Nian-Shing Chen, Hsiu-Chia Ko, Kinshuk & Taiyu Lin (2005): A model for synchronous learning using the Internet, Innovations in Education and Teaching International, 42:2, 181-194

The Power of Music!

????????????????????????????????????????????????????????????????Music has been shown to enhance our ability to subconsciously process large amounts of information at an accelerated speed (Blakemore and Frith, 2000). However, one’s ability to do so depends greatly on their prior exposure to listening and playing music.  Musical experiences can further enhance processing information such as language, which consequently impacts reading skills.

Studies have been conducted to show the relation of musical exposure to children’s cognitive development. One study found, that children at the age of eight who had only 8 weeks of musical training differed from controls in their cortical event related potentials (ERPs) than children who had received no musical training (Moreno and Besson, 2006).

A similar study measured the brain activity of children from ages 4 to 6 who were given music training 25 minutes for 7 weeks. Those children who had received musical training had increased cognitive processing compared to those who did not have musical training (Flohr et al., 2000).

Musical training also helps with language development. Studies have proven that having musical skills predicts the ability to differentiate pronunciation in a second language (Slevc and Miyake, 2006) as well as improve the reading abilities of children in their first language (Anvari et al., 2002).

Further studies examined kindergarten children who received 4 months of music instruction for 30 minutes once per week. The instruction included active music making, understanding beats, rhythm, pitch as well as the association of sounds with symbols. The children who received the music instruction showed significantly greater gains in phonemic awareness when compared to the control group.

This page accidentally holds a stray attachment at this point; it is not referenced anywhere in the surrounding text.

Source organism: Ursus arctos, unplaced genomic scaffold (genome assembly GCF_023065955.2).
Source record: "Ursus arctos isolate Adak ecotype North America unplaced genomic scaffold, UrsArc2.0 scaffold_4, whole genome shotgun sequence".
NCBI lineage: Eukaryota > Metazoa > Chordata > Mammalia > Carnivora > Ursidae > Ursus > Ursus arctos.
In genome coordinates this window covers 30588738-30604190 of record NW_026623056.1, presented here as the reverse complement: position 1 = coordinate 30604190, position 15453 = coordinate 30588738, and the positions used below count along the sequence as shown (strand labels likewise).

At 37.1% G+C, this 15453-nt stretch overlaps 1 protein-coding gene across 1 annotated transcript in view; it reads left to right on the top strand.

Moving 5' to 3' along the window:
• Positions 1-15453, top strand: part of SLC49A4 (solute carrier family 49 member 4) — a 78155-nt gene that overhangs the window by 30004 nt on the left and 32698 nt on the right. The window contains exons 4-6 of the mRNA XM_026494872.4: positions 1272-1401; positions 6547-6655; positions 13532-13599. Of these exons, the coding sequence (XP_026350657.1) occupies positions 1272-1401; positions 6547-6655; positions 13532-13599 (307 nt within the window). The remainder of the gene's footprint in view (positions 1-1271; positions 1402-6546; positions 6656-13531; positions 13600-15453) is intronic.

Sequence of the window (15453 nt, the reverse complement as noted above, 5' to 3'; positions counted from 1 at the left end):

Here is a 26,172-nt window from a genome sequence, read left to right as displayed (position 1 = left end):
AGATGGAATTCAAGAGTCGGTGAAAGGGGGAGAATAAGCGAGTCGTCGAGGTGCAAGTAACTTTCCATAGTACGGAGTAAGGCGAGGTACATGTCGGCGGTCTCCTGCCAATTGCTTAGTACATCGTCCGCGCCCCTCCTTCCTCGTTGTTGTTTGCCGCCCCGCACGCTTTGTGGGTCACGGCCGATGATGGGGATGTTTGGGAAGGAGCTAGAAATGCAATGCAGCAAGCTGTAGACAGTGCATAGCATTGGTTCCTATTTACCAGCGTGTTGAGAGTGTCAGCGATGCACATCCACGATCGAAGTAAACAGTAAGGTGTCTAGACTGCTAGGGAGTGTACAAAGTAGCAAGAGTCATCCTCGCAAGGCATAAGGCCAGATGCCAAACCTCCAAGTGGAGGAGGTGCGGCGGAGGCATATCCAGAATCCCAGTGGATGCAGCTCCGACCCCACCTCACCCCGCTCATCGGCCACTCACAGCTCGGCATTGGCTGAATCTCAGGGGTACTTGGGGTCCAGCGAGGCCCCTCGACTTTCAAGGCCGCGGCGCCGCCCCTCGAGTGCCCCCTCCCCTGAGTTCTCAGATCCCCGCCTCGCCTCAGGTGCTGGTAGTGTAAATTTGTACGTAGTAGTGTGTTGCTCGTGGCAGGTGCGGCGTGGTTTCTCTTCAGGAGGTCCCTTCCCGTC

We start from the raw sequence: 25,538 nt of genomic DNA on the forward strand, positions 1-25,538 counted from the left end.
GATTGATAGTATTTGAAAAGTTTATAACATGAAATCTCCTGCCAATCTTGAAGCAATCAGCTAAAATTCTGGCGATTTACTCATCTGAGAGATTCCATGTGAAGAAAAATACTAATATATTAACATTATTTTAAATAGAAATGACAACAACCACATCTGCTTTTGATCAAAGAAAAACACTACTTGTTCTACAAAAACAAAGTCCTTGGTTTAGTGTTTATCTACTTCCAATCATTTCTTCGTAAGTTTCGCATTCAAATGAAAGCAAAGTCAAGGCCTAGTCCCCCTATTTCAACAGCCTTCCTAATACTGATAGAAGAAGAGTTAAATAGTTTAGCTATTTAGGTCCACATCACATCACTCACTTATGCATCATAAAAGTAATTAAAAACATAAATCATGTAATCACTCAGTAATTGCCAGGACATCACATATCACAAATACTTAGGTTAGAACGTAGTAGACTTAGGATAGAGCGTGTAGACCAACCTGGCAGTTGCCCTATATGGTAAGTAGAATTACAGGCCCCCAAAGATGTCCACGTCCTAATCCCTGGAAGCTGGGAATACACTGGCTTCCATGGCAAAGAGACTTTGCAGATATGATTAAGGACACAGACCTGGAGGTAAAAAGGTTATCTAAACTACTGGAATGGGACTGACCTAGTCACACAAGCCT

Overall, the results of the studies imply that learning and playing music plays a major role in developing improved cognitive functioning, language skills, speech, and literacy. The earlier the exposure to active music participation, and the greater the length of participation, the greater the impact on developing skills.

Read the full article here!

Anvari S.H., Trainor L.J., Woodside J. and Levy B.Z. (2002). Relations among musical skills, phonological processing, and early reading ability in preschool children. Journal of Experimental Child Psychology, 83, 111-130.

Blakemore, S.J. & Frith, U. (2000) The implications of recent developments in neuroscience for research on teaching and learning. London: Institute of Cognitive Neuroscience.

Flohr, J.W., Miller, D.C., deBeus, R. (2000) EEG studies with young children, Music Educators Journal, 87(2), 28-32.

Hallem, S. (2012). The power of music: Its impact on the intellectual, social and personal development of children and young people, International Journal of, 28(3)

Moreno, S. and Besson, M. (2006) Musical training and language-related brain electrical activity in children. Psychophysiology, 43,  287-291